How to Stop Worrying and Start Living
I was in my 20s. I had a wife, a son and a job with a company that I hated working for. It was my first job in management, I was stressed to the nines and losing sleep (I developed psoriasis skin condition at the time, and was told it had nothing to do with stress). Thankfully, this is no longer the advice given by doctors.
Ironically, the company that I disliked working for so much were also the company that sent me on a management course that changed my life. The course helped me to realise that management was not about being a bully, but about having people want to follow you.
Why am I telling you this story?
Because I now see lots of people in similar stressful situations, worried about their families, their health and their careers.
The book I’m recommending is old, in the sense that the Americans think 200 years is old and we in Europe think 200 miles is a long way.
The book was written in the 1940s (after the great depression) as a guide to how to manage stress and worry, and is equally applicable today, as people have not changed in that short space of time.
The book was Dale Carnegie’s “How to Stop Worrying and Start Living”.
Here are a couple of the many principles from the book that changed my life.
Get the Facts and Decide What to Do
“You’ll also worry less if you review an issue. This way you can fix the situation. The first step is getting the facts right. Next, is to examine the facts. Lastly, arrive at a decision and act upon it. When you have the facts, you can do something about the issue. In the absence of facts, you’ll roam around in confusion.”
“In contrast, get the facts in a fair way. And then your worries will go away. Another way of getting facts reasonably is to imagine you’re gathering information for another person. This way you’ll think less emotionally. Try collecting facts for both ends of the issue. For example, a lawyer will collect facts to analyze a case’s weaknesses and strengths. It also helps in writing down what your exact worries are. Then, determine what to do and start”.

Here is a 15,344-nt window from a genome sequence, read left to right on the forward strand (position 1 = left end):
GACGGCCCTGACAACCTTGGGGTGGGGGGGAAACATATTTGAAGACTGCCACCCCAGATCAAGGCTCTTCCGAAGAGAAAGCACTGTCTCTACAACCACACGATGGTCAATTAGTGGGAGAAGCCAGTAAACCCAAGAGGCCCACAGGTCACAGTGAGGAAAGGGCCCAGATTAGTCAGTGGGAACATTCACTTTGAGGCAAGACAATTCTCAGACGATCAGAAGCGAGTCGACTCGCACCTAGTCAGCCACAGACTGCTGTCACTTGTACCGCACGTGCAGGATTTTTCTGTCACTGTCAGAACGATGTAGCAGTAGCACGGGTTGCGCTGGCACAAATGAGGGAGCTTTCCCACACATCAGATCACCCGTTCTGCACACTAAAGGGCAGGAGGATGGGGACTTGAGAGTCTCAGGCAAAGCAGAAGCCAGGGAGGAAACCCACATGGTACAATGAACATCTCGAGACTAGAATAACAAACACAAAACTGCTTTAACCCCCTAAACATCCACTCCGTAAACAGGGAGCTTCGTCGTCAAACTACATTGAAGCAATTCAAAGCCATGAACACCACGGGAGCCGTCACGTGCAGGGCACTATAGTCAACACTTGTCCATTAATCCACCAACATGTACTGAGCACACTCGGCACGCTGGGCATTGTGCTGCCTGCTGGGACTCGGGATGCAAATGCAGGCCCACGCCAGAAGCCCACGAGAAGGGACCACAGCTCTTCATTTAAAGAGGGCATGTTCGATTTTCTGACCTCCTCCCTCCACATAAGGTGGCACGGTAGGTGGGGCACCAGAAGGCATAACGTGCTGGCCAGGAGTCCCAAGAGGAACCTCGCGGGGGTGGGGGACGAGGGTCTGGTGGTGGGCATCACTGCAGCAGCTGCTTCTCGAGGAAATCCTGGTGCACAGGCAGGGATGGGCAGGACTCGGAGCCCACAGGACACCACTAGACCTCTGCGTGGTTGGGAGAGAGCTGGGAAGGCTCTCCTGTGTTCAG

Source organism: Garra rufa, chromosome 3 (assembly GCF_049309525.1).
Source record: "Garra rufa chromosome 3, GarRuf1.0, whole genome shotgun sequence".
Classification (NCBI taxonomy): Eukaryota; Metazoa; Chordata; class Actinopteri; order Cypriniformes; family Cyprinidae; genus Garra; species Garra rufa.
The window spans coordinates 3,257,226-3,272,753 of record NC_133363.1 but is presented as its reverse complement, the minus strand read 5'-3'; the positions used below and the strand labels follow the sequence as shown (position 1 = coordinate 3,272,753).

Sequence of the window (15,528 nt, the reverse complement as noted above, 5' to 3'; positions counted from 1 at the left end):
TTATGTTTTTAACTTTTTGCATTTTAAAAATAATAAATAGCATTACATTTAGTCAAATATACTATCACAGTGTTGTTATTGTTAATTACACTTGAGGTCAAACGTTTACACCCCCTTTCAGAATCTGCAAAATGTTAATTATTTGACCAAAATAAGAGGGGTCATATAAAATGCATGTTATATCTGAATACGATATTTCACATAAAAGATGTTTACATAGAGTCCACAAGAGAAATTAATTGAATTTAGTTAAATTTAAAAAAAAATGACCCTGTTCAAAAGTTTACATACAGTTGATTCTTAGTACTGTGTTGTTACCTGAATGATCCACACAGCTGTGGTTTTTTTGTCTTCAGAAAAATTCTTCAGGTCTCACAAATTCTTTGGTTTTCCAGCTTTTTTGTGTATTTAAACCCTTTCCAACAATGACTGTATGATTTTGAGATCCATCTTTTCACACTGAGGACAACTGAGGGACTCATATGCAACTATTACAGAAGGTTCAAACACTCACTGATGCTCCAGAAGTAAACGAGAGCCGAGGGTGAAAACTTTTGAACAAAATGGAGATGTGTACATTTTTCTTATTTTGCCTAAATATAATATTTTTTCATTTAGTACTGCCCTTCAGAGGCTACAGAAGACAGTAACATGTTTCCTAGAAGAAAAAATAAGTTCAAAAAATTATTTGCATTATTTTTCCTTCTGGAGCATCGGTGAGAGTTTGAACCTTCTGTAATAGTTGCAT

Ways to Change Your Attitude
“Apart from taking steps to avoid worrying, you also need to change your mindset. This’s because we are what our thoughts are. Hence, to worry less and shape your life, pick the right thoughts. This means keeping a positive attitude and not a negative one. Yes, have concerns about your problems. But, don’t get tense about them. Allow your positive mindset to help you take useful steps to solve the issues.”
“Being positive can have incredible effects. If you change your thoughts, you may remove fear, worry, and other illnesses. Even the Bible stresses the importance of keeping a positive mindset.”
“Only making up your attitude could be tough to change your emotions and feelings. But, you can do this if you change your actions. Such actions will influence your thoughts. For example, if you act the signs of being happy, you’ll feel satisfied. It’s physically not possible to stay unhappy if you’re acting happily. In simple terms, act happy, and you’ll feel happy”.
“EVERY DAY IS A NEW LIFE TO A WISE MAN.”
How to Stop Worrying and Start Living may not be the book for you, go find or remember the books that were an influence on you and reread.
My best advice in these troubled times is to remain positive and do something creative and stimulating. This crisis will not last. We will get through it and then in a few years, we will have difficulty remembering why we were so concerned.
Find a quiet corner, turn off all your devices, and take the time to relax and read.
Here are a couple of suggestions:
“19 Acres by John Healy”, a short but impactful book about Ireland in previous difficult times.
“Strumpet City “by James Plunkett, based around the 1914 lockout and very relevant to the anniversaries that have just passed and are coming up shortly in Ireland.
Donal Ryan’s “From a low and quiet sea” – an insight into the new Ireland, another book that will stay with you long after you have put it down.
This would also be a great time to instil a love of poetry in your children. Why not look up Roger McGough children’s poems, they will thank you for the rest of their lives.